Apart from comprehensive programs such as Virta's offering, disease management using digital solutions can also have a positive impact. For example, a new study from the Northeast Business Group on Health, finds that digital diabetes solutions can make a difference.

While it's not a panacea, digital solutions can offer employers valuable assistance in combatting diabetes among their populations, says Jeremy Nobel, executive Director of NEBGH's Solutions Center, which conducted the Digital Diabetes Solutions in Action: An Opportunity Study.

"Diabetes remains a major concern for employers because of direct cost of treatment, as well as impairment in employee performance," Nobel says, adding that NEBGH research has confirmed that employers are very receptive to the potential benefits of digital diabetes care and see it as part of a "next generation" approach to supporting employees and dependents suffering from the disease.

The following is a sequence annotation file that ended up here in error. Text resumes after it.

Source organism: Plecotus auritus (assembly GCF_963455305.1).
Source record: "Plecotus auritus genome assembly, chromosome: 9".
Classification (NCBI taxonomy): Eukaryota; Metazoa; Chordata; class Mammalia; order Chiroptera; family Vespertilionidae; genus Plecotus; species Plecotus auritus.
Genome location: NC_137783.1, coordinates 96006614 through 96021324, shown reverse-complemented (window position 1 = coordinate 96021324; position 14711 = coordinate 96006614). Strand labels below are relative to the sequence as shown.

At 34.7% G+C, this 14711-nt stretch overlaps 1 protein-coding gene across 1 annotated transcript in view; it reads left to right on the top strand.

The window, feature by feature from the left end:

Adding a digital component to diabetes care coordination offers significant advantages in better engaging patients in their care, he says, as well as proving an important stream of digital data that can be used to optimize therapy and assist patients in meeting treatment goals.

"It's too early for long-term measurable results . . . but based on observations we would encourage other employers to consider whether implementing a digital health solution -- for managing diabetes or other chronic illnesses -- might benefit their employee populations."